A Ducati 1299 Superleggera with a Carbon Fiber Frame??!

Ducati has begun teasing something very special, which for now is going by the name of “Project 1408” on a micro-website the Italian manufacturer has setup. The site itself has no information, and doesn’t even tease what Project 1408 could be, but Ducati has already begun reaching out to its VIP customers, teasing something made from carbon fiber. Sources tell us though that the Ducati Project 1408 is a new Superleggera model, based off the Ducati 1299 Panigale platform. This new superbike isn’t just the Ducati 1199 Superleggera with the 1299 motor bolted into it though, with our sources saying that the Ducati 1299 Superleggera takes the weight savings a step further, with the highlight being a carbon fiber chassis.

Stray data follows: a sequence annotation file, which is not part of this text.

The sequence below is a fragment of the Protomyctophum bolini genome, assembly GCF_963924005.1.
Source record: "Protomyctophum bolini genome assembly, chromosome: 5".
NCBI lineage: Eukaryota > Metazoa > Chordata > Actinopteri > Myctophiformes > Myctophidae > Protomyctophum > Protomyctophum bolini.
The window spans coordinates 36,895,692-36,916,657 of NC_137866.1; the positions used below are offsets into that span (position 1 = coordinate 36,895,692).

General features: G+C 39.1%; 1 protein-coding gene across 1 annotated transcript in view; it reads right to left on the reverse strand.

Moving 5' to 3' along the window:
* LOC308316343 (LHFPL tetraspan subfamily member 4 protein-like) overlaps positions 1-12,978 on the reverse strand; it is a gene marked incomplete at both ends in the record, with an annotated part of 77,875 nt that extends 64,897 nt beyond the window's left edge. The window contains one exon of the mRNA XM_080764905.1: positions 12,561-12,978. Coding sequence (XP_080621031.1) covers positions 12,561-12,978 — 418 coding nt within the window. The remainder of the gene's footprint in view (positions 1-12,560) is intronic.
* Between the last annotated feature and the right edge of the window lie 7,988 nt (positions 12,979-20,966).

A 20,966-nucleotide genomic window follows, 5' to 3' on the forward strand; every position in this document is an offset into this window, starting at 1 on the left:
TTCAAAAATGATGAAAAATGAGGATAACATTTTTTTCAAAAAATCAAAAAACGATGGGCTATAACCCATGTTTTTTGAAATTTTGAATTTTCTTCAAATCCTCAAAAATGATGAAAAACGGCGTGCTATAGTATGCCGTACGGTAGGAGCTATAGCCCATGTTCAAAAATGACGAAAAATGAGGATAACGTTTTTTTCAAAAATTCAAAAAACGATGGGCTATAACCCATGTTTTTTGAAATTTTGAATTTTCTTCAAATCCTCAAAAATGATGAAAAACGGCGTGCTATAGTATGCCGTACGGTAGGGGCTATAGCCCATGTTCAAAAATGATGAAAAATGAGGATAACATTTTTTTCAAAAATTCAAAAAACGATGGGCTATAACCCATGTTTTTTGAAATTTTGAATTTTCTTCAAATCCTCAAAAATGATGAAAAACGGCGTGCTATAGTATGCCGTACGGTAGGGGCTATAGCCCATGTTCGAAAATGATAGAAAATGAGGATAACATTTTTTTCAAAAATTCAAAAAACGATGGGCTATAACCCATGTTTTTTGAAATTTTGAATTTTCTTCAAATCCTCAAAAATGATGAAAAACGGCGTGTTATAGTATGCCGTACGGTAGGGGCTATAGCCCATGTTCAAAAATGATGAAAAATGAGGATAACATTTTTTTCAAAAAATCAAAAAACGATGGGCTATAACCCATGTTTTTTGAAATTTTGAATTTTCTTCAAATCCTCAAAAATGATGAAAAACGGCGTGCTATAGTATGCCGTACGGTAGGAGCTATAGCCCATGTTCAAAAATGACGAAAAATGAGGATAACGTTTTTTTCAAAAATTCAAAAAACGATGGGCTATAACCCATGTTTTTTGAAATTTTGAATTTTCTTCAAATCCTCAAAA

Honda Africa Twin Supermoto Concept by Nicolas Petit

The Honda Africa Twin doesn’t lend itself naturally to a supermoto format, though it is one of the most capable off-road adventure bikes on the market, but you have to admit that this photoshop render by French designer Nicolas Petit is very intriguing. Maybe it’s our obvious bias towards anything supermoto that is talking, or maybe it’s that there is something to the idea of taking the Africa Twin, adding 17” wheels, and lowering it just enough that riders can actually flat-foot the machine while sitting on it. Add in some styling cues that scream “supermotard” and you have a very handsome machine that is ready to conquer anything the urban environment can throw at it. Hell, it’s probably just a scary clown costume away from a good time on a gravel road. Right??!

Brad’s Leggero by Walt Siegl